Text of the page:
That is the environment and supporting structure that every individual operates in.  It can be optimal and abundant, or it can be a vast desert in which survival is tenuous at all times.  That is what one is building -- besides their own personal resources.  One moves forward, but is also blazing a trail for those who come after them, and building a road to make it easy for the next person, and not just going their won way, oblivious to all the others.  The next person through, may only be themselves.

In this way, people make it easier for themselves, or their lives are always hard, and never gets easier.  They're always starting, from where they started the last time, and so, never moving ahead -- and think that life is nothing but endless repetition, always starting from nothing -- instead of building on what one left off.  That is the constructive mentality of those who build a little each day, as opposed to the destructive mindset of releasing as much energy at once in an uncontrollable rage -- leaving nothing behind and intact, as their only expression of power.  It is power expressed all at once -- but nothing that can be sustained over time, built on, added to, and refined.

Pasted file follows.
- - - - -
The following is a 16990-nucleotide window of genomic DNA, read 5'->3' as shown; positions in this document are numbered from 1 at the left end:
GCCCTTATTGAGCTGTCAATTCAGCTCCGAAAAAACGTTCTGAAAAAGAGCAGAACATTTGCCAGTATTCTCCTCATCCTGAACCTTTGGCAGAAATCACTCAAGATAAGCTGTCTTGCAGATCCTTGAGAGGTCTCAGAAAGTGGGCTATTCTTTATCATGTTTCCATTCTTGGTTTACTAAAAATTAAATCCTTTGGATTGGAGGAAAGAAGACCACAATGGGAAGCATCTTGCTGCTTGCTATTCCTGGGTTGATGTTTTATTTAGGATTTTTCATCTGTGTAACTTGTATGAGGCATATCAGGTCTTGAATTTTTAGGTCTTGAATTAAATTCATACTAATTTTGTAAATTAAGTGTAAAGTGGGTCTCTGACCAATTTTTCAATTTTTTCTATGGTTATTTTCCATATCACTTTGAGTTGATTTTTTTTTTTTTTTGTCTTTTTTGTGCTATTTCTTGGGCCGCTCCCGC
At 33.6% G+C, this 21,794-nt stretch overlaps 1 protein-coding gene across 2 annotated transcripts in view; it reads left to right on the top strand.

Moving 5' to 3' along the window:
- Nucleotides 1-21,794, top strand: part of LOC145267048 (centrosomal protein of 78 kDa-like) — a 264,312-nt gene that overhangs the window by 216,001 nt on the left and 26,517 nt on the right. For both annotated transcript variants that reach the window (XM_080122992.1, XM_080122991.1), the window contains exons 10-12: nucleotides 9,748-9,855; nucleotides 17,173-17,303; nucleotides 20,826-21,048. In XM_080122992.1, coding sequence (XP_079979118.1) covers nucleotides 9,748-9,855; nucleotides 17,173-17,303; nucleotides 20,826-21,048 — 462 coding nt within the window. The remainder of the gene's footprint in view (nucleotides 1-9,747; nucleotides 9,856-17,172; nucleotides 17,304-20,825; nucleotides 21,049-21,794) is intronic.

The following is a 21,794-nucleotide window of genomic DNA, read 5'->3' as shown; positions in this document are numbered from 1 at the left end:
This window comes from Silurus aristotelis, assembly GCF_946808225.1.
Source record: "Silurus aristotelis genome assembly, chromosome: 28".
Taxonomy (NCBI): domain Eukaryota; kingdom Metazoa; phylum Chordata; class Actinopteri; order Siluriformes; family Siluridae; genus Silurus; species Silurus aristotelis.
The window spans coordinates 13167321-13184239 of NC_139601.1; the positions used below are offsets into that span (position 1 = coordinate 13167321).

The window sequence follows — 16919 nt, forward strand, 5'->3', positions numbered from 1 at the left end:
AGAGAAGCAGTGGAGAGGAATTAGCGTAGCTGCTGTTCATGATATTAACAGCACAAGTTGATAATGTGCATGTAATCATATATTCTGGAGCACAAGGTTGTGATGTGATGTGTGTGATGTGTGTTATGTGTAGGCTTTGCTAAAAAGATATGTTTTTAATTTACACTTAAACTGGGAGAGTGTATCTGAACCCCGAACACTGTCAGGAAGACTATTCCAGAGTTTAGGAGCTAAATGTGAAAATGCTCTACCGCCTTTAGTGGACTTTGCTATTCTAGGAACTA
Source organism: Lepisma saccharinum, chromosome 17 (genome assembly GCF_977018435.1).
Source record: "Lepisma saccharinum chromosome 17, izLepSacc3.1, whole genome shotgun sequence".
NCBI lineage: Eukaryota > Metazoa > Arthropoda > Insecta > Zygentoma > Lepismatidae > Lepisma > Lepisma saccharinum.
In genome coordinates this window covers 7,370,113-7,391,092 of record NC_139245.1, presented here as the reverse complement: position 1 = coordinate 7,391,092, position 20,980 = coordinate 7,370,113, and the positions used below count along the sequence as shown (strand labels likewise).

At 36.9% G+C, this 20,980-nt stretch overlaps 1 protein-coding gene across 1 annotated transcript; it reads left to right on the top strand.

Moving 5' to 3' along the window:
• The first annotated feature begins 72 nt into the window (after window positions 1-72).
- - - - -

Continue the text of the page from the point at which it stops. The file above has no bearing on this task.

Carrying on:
That is the regard most have towards their own bodies -- that it is a ticking time bomb waiting to fall apart, and so they're not going to put any energy and time into it, to ensure that it won't.  They're abandoning ship, at the first sign of trouble.  But each has the one body they were born with -- and it makes a huge difference, the care and maintenance they give to it, far down the road.  That makes the greatest difference of all.

It may seem like a small thing -- that one has to care for their own body, before they can care for anything els because it is that body, that will ultimately carry out everything they do.  There is no separation between the thought and the doing.  There is no actor, apart from the action.  One thinks one can do, because they are that person.  Everything else is a delusion --that falls apart in time.